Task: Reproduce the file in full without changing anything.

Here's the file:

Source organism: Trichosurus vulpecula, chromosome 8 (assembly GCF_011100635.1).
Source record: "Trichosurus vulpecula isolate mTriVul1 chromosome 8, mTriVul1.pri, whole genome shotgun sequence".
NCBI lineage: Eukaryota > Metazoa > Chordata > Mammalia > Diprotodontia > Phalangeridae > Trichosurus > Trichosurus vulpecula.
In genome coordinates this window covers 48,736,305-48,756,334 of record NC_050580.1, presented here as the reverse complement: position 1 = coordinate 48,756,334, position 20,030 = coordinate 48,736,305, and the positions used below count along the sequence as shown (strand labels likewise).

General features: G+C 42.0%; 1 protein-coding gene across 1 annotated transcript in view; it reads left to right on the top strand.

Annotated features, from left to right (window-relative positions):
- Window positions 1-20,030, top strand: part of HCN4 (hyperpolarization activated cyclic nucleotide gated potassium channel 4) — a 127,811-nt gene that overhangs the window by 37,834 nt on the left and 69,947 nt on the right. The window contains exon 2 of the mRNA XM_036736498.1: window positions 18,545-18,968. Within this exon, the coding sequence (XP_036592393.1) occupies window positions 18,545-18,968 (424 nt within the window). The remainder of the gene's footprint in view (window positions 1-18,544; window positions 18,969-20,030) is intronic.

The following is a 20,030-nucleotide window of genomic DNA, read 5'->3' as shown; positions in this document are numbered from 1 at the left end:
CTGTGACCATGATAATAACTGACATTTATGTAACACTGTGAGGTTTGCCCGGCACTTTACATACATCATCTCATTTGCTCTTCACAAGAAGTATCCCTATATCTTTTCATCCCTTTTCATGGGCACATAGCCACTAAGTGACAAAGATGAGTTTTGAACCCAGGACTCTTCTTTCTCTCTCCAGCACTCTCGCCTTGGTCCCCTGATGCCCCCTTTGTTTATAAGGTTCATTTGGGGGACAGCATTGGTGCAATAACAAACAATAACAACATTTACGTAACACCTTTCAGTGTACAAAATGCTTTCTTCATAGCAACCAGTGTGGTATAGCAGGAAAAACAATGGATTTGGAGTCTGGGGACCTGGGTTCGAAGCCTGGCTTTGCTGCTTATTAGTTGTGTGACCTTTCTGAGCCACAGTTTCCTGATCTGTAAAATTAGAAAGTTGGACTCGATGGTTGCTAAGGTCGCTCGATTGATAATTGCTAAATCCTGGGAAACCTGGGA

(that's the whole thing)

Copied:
Source organism: Trichosurus vulpecula, chromosome 8 (assembly GCF_011100635.1).
Source record: "Trichosurus vulpecula isolate mTriVul1 chromosome 8, mTriVul1.pri, whole genome shotgun sequence".
NCBI lineage: Eukaryota > Metazoa > Chordata > Mammalia > Diprotodontia > Phalangeridae > Trichosurus > Trichosurus vulpecula.
In genome coordinates this window covers 48,736,305-48,756,334 of record NC_050580.1, presented here as the reverse complement: position 1 = coordinate 48,756,334, position 20,030 = coordinate 48,736,305, and the positions used below count along the sequence as shown (strand labels likewise).

General features: G+C 42.0%; 1 protein-coding gene across 1 annotated transcript in view; it reads left to right on the top strand.

Annotated features, from left to right (window-relative positions):
- Window positions 1-20,030, top strand: part of HCN4 (hyperpolarization activated cyclic nucleotide gated potassium channel 4) — a 127,811-nt gene that overhangs the window by 37,834 nt on the left and 69,947 nt on the right. The window contains exon 2 of the mRNA XM_036736498.1: window positions 18,545-18,968. Within this exon, the coding sequence (XP_036592393.1) occupies window positions 18,545-18,968 (424 nt within the window). The remainder of the gene's footprint in view (window positions 1-18,544; window positions 18,969-20,030) is intronic.

The following is a 20,030-nucleotide window of genomic DNA, read 5'->3' as shown; positions in this document are numbered from 1 at the left end:
CTGTGACCATGATAATAACTGACATTTATGTAACACTGTGAGGTTTGCCCGGCACTTTACATACATCATCTCATTTGCTCTTCACAAGAAGTATCCCTATATCTTTTCATCCCTTTTCATGGGCACATAGCCACTAAGTGACAAAGATGAGTTTTGAACCCAGGACTCTTCTTTCTCTCTCCAGCACTCTCGCCTTGGTCCCCTGATGCCCCCTTTGTTTATAAGGTTCATTTGGGGGACAGCATTGGTGCAATAACAAACAATAACAACATTTACGTAACACCTTTCAGTGTACAAAATGCTTTCTTCATAGCAACCAGTGTGGTATAGCAGGAAAAACAATGGATTTGGAGTCTGGGGACCTGGGTTCGAAGCCTGGCTTTGCTGCTTATTAGTTGTGTGACCTTTCTGAGCCACAGTTTCCTGATCTGTAAAATTAGAAAGTTGGACTCGATGGTTGCTAAGGTCGCTCGATTGATAATTGCTAAATCCTGGGAAACCTGGGA